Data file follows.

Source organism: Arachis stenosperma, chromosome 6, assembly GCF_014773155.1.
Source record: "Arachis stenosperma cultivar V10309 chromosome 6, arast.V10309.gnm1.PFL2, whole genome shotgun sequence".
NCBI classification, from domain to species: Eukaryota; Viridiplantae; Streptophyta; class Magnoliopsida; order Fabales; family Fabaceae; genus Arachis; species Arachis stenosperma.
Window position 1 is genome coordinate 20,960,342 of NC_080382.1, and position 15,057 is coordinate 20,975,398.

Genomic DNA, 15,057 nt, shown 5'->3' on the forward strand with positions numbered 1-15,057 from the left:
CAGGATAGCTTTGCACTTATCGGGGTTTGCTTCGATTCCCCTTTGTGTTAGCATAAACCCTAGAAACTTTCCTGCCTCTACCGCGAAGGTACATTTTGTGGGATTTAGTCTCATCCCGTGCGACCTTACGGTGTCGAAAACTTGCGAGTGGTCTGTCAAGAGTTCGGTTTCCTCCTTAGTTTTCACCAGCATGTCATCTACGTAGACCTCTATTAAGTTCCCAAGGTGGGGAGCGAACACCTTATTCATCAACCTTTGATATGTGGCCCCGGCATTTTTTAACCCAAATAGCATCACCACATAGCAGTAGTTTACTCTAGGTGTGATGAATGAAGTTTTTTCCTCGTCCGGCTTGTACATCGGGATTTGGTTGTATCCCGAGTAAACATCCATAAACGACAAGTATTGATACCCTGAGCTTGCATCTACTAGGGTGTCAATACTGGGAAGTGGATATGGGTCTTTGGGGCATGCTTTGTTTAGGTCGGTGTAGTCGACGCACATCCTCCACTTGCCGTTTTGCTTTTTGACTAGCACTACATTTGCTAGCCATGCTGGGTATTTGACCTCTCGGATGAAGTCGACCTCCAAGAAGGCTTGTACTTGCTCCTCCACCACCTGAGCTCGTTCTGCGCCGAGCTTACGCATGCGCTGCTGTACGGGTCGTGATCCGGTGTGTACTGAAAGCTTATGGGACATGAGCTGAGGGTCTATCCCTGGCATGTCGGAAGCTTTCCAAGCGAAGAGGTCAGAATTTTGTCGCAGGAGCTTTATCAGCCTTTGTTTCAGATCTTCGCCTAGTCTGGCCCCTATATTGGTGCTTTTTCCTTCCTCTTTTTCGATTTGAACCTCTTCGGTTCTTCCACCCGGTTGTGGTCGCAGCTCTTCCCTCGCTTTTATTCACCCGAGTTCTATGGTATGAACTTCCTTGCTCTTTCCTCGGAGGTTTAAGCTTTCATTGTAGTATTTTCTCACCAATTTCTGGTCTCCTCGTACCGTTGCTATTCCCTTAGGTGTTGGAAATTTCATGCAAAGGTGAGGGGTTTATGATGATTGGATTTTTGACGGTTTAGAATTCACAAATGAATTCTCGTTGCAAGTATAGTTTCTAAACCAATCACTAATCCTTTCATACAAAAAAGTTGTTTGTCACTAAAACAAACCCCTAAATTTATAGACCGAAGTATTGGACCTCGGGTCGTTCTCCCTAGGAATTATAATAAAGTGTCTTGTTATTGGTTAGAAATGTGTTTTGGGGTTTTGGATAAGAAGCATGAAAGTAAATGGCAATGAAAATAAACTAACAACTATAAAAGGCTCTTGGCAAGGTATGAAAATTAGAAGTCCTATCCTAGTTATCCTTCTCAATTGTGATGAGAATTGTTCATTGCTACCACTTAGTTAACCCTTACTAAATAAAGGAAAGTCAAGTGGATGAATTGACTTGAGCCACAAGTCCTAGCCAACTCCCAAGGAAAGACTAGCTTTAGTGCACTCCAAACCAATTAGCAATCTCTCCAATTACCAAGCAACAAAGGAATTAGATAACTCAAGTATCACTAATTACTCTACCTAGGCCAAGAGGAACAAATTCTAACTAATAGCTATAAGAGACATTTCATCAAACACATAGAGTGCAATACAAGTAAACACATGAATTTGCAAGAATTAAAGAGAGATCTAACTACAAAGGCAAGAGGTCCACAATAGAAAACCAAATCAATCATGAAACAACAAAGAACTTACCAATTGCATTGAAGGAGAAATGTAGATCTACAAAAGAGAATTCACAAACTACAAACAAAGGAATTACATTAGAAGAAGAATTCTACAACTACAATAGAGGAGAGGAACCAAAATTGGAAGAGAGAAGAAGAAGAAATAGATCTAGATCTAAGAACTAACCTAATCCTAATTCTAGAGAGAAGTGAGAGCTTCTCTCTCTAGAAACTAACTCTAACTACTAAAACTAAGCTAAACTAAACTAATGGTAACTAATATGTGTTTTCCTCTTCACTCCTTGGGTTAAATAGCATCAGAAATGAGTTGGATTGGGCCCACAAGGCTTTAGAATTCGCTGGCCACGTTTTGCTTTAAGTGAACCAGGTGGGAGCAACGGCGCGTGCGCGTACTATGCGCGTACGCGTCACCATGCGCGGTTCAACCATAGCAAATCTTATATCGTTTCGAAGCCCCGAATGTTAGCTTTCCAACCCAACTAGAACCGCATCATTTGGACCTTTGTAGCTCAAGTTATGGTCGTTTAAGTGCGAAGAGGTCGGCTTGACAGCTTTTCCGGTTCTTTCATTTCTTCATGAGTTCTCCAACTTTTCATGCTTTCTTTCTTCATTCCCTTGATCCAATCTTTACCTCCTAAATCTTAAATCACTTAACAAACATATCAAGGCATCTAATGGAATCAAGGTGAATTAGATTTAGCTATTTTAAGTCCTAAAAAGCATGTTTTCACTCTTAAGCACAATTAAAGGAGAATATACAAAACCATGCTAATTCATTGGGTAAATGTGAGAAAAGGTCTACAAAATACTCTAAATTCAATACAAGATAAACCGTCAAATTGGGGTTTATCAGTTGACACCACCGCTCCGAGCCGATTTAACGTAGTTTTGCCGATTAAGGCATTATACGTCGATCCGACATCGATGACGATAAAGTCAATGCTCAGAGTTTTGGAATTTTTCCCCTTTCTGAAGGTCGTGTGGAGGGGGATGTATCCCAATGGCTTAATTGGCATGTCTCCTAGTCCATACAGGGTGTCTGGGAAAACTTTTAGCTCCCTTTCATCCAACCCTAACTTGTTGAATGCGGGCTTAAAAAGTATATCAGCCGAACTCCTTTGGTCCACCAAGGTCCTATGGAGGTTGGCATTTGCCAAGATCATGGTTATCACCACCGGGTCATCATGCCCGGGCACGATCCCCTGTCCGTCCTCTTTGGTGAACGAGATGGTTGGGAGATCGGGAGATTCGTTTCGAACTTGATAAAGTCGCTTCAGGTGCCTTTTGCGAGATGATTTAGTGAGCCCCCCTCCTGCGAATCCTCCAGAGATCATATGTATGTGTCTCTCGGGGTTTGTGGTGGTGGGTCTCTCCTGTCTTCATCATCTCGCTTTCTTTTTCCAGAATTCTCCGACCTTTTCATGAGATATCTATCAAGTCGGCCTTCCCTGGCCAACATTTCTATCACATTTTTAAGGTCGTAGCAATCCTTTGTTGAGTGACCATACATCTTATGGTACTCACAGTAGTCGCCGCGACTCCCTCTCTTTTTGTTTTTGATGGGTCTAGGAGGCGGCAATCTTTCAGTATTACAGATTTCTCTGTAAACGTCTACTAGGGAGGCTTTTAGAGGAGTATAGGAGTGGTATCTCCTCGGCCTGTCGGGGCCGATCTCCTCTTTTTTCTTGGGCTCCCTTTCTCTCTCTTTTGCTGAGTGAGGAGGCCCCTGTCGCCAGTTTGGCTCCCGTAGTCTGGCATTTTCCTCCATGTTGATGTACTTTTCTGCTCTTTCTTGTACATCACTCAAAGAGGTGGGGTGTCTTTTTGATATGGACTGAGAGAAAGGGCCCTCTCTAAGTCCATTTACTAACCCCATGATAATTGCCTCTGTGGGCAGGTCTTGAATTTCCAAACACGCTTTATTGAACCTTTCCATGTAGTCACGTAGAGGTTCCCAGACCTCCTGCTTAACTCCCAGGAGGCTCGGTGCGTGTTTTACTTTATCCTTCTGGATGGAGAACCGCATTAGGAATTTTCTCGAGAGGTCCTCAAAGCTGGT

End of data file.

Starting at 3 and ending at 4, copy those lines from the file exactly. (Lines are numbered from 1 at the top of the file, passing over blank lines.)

NCBI classification, from domain to species: Eukaryota; Viridiplantae; Streptophyta; class Magnoliopsida; order Fabales; family Fabaceae; genus Arachis; species Arachis stenosperma.
Window position 1 is genome coordinate 20,960,342 of NC_080382.1, and position 15,057 is coordinate 20,975,398.